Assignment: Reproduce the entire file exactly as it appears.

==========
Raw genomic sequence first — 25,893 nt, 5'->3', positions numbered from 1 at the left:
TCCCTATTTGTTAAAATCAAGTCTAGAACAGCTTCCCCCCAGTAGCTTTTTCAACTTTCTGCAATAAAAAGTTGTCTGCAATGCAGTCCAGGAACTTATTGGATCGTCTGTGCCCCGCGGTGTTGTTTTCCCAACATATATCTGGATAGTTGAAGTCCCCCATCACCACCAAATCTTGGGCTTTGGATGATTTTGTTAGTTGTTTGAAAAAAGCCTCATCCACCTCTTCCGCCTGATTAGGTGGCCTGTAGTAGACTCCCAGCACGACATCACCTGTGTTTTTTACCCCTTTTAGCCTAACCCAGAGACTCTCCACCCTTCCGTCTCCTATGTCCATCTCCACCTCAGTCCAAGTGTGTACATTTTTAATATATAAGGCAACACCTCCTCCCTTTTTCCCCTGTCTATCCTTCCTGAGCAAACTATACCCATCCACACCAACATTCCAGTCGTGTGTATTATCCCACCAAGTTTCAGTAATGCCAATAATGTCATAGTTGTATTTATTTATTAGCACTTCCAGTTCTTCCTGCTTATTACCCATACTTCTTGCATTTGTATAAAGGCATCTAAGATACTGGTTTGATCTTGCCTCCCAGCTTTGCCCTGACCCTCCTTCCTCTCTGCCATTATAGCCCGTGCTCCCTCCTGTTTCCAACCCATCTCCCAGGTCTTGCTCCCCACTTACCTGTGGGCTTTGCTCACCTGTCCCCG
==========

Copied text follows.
Raw genomic sequence first — 25,893 nt, 5'->3', positions numbered from 1 at the left:
TCCCTATTTGTTAAAATCAAGTCTAGAACAGCTTCCCCCCAGTAGCTTTTTCAACTTTCTGCAATAAAAAGTTGTCTGCAATGCAGTCCAGGAACTTATTGGATCGTCTGTGCCCCGCGGTGTTGTTTTCCCAACATATATCTGGATAGTTGAAGTCCCCCATCACCACCAAATCTTGGGCTTTGGATGATTTTGTTAGTTGTTTGAAAAAAGCCTCATCCACCTCTTCCGCCTGATTAGGTGGCCTGTAGTAGACTCCCAGCACGACATCACCTGTGTTTTTTACCCCTTTTAGCCTAACCCAGAGACTCTCCACCCTTCCGTCTCCTATGTCCATCTCCACCTCAGTCCAAGTGTGTACATTTTTAATATATAAGGCAACACCTCCTCCCTTTTTCCCCTGTCTATCCTTCCTGAGCAAACTATACCCATCCACACCAACATTCCAGTCGTGTGTATTATCCCACCAAGTTTCAGTAATGCCAATAATGTCATAGTTGTATTTATTTATTAGCACTTCCAGTTCTTCCTGCTTATTACCCATACTTCTTGCATTTGTATAAAGGCATCTAAGATACTGGTTTGATCTTGCCTCCCAGCTTTGCCCTGACCCTCCTTCCTCTCTGCCATTATAGCCCGTGCTCCCTCCTGTTTCCAACCCATCTCCCAGGTCTTGCTCCCCACTTACCTGTGGGCTTTGCTCACCTGTCCCCG